Galantamine – action, use and side effects

Galantamine is an organic chemical that occurs naturally in snowdrop bulbs. As the active substance of the drug, it is used in the treatment of diseases associated with damage to peripheral nerves and disturbances in nerve transmission, in the treatment of postoperative atony of the urinary bladder and intestines, as well as in curare poisoning. What is worth knowing about it?

  1. What is Galantamine?

Galantamine (Latin galantamine) is an organic chemical compound, isoquinoline alkaloid, an acetylcholinesterase inhibitor. Naturally found in snowdrop bulbs.

Since it is a nitrogen-containing compound that can be synthetically obtained or isolated from bulbs and flowers, it is a drug used in the treatment of diseases involving peripheral nerve damage and disturbances in neurotransmission.

It is also used in the treatment of postoperative atony of the urinary bladder and intestines, as well as in poisoning with curare. Moreover, galantamine increases the concentration of acetylcholine.

  1. Action of galantamine

Galantamine is a reversible acetylcholinesterase (AChE) inhibitor and a nicotinic receptor modulator. It works within the connections in the neural network and the neuromuscular plate. Increases the activity of the cholinergic system.

The substance penetrates the central nervous system and facilitates nerve conduction. Galantamine is parasympathomimetic, increasing the tone of skeletal muscles, causing bronchospasm, increasing the secretion of sweat and digestive juices, and constricting the pupils.

As a drug, it is used in the treatment of diseases associated with damage to peripheral nerves and disturbances in nerve transmission. In addition, it improves memory in healthy people.

Galantamine given to people with Alzheimer’s dementia improves cognitive functions, general functioning, and activities of daily living, and delays the onset of behavioral disorders. In addition, it antagonizes the effects of non-depolarizing skeletal muscle relaxants.

  1. The use of galantamine

Galantamine is a drug used in the treatment of neuromuscular diseases, diseases of the spinal cord with damage to peripheral nerves, and disturbances in neurotransmission, for example in various forms of dementia.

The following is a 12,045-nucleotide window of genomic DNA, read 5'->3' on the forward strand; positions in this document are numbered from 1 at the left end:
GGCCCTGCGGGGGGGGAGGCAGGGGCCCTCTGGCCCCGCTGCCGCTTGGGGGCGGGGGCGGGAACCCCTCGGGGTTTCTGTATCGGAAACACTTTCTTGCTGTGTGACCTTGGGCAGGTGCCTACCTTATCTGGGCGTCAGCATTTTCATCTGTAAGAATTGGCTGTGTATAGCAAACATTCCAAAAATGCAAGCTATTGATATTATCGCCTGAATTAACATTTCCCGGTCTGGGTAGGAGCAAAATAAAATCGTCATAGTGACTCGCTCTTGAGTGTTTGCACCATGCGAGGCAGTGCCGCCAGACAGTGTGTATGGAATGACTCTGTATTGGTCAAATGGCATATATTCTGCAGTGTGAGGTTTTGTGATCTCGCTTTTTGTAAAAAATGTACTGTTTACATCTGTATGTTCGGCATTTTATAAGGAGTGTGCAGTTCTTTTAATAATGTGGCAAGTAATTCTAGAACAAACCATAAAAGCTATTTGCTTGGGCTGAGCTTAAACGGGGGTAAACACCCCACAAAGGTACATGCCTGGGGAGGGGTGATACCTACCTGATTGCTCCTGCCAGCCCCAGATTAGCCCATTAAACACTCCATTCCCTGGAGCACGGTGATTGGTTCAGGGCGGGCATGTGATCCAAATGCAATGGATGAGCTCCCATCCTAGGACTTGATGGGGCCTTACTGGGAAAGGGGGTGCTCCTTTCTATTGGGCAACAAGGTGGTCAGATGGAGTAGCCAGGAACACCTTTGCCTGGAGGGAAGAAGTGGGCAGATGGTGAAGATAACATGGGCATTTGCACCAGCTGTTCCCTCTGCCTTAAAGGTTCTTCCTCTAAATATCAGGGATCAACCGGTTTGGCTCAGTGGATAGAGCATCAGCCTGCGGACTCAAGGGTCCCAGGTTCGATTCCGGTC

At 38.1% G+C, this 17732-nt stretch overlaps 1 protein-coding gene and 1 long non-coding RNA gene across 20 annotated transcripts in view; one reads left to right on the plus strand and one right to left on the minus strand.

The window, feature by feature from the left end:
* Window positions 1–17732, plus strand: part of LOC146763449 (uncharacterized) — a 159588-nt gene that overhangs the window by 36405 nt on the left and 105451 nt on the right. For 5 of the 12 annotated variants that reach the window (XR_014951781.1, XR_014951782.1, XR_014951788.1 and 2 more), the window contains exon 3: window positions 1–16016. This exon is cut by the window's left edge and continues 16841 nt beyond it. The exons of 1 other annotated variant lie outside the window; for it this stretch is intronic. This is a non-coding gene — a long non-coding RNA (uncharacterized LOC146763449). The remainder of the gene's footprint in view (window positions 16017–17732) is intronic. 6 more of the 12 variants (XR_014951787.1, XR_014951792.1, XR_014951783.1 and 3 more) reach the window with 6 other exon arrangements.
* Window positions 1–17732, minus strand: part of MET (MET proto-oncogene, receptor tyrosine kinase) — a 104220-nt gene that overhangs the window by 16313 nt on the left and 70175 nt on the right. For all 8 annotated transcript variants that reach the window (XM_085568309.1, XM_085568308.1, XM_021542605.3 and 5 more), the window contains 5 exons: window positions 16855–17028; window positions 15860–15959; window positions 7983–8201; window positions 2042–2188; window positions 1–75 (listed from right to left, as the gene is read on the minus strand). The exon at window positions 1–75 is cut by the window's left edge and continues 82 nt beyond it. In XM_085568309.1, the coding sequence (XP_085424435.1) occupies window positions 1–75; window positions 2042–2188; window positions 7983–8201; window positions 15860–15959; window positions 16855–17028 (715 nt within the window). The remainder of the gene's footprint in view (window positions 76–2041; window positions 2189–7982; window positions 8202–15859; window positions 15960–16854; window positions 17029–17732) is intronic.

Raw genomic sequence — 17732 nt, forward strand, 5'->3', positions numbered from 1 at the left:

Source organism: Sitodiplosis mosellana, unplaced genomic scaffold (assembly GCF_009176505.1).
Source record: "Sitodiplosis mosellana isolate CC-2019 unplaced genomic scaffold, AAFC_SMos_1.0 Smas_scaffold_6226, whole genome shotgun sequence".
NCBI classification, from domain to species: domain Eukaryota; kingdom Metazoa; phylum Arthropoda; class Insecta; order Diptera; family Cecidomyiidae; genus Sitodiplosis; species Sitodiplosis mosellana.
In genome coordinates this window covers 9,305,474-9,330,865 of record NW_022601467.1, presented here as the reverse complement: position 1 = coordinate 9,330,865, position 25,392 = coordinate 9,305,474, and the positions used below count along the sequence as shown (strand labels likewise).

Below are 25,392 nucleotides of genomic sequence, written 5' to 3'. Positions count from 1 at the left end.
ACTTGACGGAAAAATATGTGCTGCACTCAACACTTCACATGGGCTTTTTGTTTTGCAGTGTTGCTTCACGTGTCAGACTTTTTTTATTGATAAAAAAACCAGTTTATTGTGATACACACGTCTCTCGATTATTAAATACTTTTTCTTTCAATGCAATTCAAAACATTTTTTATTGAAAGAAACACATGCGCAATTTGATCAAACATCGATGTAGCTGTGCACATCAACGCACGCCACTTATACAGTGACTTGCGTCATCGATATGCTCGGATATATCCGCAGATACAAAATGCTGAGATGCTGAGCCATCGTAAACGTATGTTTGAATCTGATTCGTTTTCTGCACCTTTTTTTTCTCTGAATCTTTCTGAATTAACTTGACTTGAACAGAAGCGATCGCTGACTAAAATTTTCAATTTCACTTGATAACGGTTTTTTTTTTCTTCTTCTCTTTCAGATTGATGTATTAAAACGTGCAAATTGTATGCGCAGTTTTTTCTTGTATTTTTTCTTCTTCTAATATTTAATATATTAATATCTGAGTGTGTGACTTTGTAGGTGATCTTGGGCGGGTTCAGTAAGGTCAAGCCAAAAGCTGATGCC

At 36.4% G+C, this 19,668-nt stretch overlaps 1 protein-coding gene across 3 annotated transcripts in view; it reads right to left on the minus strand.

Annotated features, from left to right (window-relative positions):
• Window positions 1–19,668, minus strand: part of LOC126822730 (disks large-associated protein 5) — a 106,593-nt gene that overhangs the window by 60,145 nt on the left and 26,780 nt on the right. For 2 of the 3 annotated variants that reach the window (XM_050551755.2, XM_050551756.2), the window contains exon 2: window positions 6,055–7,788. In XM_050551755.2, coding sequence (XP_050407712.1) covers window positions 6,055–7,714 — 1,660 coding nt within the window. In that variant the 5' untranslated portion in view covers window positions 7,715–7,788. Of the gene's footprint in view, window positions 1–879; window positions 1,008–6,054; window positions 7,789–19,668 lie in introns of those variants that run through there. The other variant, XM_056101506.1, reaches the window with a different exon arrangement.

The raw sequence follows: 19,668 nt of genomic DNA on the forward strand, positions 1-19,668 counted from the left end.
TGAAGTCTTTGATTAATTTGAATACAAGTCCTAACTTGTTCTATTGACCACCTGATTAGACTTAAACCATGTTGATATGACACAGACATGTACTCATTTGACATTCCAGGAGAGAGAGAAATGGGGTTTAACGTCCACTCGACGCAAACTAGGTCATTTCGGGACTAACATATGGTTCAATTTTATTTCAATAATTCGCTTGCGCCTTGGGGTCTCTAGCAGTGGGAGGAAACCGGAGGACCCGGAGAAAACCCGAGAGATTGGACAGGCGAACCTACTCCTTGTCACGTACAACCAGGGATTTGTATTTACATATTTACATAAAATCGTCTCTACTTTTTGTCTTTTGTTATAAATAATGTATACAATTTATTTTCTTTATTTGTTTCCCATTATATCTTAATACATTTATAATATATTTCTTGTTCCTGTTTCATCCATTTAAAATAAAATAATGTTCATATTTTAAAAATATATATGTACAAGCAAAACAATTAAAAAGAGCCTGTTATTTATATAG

The substance is used in the treatment of Alzheimer’s disease because it increases the level of the neurotransmitter that is deficient in this disease, i.e. acetylcholine by inhibiting the enzyme acetylcholinesterase.

It is also present in treatments for other neurodegenerative diseases such as Parkinson’s disease, Pick’s disease, cerebral palsy, trigeminal inflammation, as well as in myasthenia gravis, sciatica, polyneuropathies, and myopathies.

Moreover, due to its contractile effect on muscles, galantamine is used in the treatment of postoperative atony of the urinary bladder and intestines, as well as in poisoning with curare. Galantamine can also be found in dietary supplements because:

  • can support the proper quality of sleep, it helps to fall asleep It is also popular as an inducer [lucid sleep, increases the sharpness, length, and memory of dreams,
  • can have a relaxing effect and relieve stress levels,
  • improves neuromuscular conduction,
  • increases cognitive functions, improving memory and the process of restoring remembered information. Galantamine improves cognitive functions in healthy people, mainly through increased activity of the neurotransmitter acetylcholine.
  1. Side effects and contraindications

Taking galantamine can cause side effects such as nausea and diarrhea. Other side effects include:

  • constriction of the pupil
  • excessive tearing
  • rapid breathing,
  • bradycardia,
  • atrioventricular block,
  • stenocardia,
  • dizziness and headaches,
  • insomnia,
  • bronchospasm
  • excessive discharge of secretions from the nose and bronchi,
  • salivation,
  • increased peristalsis,
  • stomach pain,
  • hypotension,
  • hypertension,
  • loss of appetite
  • weight loss
  • excessive sweating,
  • muscle cramps,
  • itching
  • skin rash
  • hives
  • rhinitis,
  • severe hypersensitivity reactions,
  • loss of consciousness.

Note that drugs with anticholinergic properties that cross the blood/brain barrier, such as atropine, benztropine, and trihexyphenidyl, counteract the effects of galantamine.

The effects of galantamine may be worsened by asthma, lung disease, epilepsy or a history of seizures, heart conditions including a slow heartbeat or murmur of the heart, kidneys or liver, stomach ulcers, respiratory problems, and a diseased urinary tract. It should not be used during pregnancy and breastfeeding


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